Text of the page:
Summary of House-Passed Anti-Fair Housing Amendments to FY 2016 Appropriations Bills
In June, the House of Representatives voted to pass its FY 2016 spending bills for the Department of Justice (Commerce, Justice, and Science Appropriations Bill) and HUD (Transportation and Housing and Urban Development Funding Bill). Both bills contain several amendments that would limit enforcement and implementation of the Fair Housing Act. The Senate has yet to take action on these bills.
House Amendment 391. This amendment, sponsored by Rep. Steve Stivers (R-OH), would decrease funding for the Private Enforcement Initiative (PEI) by $28.375 million and redirect the funds to the Administrative Enforcement Initiative in the Fair Housing Initiatives Program. PEI grants are the only federal funds available to nonprofit fair housing organizations to enforce the Fair Housing Act in their local housing markets. Using PEI FHIP funding they compete for annually, private fair housing groups investigate over 69 percent of all annually reported complaints of housing discrimination. Without PEI funds, cities and states will have little or no local fair housing enforcement.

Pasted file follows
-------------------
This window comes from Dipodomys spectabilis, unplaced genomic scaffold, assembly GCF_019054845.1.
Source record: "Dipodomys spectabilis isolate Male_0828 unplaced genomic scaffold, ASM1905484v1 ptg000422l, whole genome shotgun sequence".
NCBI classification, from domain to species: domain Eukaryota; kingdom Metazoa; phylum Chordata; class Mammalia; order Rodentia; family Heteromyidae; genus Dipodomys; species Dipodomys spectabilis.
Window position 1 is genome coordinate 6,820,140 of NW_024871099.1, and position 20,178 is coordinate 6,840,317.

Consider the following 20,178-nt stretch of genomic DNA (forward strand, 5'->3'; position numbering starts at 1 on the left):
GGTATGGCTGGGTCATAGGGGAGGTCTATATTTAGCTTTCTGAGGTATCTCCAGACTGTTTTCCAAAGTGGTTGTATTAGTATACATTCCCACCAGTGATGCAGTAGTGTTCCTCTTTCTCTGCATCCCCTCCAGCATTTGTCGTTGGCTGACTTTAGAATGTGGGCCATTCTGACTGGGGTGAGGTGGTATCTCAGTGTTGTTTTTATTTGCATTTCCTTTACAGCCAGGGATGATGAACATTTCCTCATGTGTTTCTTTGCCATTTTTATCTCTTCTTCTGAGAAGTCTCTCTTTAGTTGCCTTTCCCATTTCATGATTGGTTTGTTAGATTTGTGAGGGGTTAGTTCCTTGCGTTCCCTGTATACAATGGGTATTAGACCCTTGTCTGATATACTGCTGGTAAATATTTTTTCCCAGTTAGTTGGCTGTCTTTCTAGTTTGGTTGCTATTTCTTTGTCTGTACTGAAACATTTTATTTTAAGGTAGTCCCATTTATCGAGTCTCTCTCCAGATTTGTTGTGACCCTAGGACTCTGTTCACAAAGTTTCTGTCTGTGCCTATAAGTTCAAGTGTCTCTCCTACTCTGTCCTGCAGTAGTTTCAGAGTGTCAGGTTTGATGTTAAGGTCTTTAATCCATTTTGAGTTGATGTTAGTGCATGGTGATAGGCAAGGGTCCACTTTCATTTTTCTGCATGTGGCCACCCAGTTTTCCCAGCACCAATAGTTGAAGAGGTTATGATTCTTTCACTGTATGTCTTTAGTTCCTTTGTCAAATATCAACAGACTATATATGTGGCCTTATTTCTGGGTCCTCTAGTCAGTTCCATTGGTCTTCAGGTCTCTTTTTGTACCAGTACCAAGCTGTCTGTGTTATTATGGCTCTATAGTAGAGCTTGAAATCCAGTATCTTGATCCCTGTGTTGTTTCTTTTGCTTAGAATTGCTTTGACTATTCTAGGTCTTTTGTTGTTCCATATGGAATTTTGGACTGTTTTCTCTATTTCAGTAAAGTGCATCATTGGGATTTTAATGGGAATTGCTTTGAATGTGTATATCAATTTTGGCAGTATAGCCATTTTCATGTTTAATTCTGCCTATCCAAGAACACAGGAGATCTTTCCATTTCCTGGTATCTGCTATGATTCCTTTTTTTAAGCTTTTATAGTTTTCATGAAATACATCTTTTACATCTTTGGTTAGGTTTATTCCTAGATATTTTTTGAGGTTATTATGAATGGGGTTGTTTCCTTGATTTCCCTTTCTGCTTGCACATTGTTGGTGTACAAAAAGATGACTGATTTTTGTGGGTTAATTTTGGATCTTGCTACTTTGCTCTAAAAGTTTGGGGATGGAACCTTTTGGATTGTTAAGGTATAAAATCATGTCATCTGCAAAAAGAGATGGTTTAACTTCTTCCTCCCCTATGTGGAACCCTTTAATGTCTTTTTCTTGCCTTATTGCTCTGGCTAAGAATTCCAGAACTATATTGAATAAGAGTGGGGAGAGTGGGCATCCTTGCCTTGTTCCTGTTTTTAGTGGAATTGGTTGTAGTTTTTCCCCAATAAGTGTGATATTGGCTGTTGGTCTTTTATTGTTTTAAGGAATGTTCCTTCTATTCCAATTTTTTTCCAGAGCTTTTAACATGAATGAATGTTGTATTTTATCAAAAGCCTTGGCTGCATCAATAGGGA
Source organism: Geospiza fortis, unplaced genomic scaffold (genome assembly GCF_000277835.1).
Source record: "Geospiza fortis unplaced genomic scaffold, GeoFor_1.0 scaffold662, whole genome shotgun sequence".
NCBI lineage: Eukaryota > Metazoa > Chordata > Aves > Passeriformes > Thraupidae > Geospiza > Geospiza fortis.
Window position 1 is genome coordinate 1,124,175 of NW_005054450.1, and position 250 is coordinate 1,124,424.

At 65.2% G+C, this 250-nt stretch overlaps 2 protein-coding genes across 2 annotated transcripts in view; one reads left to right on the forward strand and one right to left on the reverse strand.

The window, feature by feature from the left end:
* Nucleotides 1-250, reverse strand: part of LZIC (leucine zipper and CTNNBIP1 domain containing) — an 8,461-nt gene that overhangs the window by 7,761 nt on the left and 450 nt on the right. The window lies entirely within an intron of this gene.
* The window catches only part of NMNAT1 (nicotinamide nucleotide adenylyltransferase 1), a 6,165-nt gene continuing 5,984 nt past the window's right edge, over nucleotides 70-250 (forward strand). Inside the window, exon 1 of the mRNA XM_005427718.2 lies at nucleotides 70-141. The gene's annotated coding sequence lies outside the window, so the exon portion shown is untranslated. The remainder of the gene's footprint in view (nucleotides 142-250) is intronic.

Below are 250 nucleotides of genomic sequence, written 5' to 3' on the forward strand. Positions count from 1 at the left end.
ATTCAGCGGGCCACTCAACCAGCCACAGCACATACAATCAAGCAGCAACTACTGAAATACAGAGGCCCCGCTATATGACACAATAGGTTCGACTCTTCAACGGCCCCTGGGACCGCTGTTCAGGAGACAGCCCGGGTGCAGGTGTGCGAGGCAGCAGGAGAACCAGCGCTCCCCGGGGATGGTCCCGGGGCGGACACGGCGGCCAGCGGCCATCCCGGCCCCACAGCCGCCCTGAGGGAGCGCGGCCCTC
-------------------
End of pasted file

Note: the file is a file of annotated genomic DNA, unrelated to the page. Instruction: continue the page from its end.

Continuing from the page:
House Amendment 399. This amendment, sponsored by Rep. Paul Gosar (R-AZ), prohibits the use of funds to carry out the Affirmatively Furthering Fair Housing (AFFH) rule published by HUD in the Federal Register on July 19, 2013. HUD’s rule provides a methodology and data to help local governments develop local solutions that address obstacles to opportunity for fair housing. Without HUD’s AFFH rule, local governments may be left with ineffective existing guidance on how to meet their fair housing obligations and many communities will continue to lack access to resources that help people succeed.
House Amendment 337. This amendment to the Commerce, Justice, and Science Appropriations Act, sponsored by Rep. Scott Garrett (R-NJ), would bar the Department of Justice from using funds for litigation in which it seeks to apply the disparate impact theory.
House Amendment 428. Also sponsored by Rep. Scott Garrett, this amendment to the Transportation, Housing, and Urban Development Appropriations Act would prohibit the use of government funds to implement, administer, or enforce HUD’s disparate impact regulation found at 24 CFR 100.500. In June, the Supreme Court ruled that disparate impact claims can be brought under the Fair Housing Act. HUD’s rule provides a unified standard for how to bring these complaints against unnecessary policies and practices that are facially “neutral” but have discriminatory consequences for people of color, people with disabilities, families with children, and other groups protected under the Fair Housing Act. Without HUD’s disparate impact rule, these kinds of claims will be increasingly difficult to bring for victims of discrimination, and housing providers will have less clarity about how to comply with the Fair Housing Act.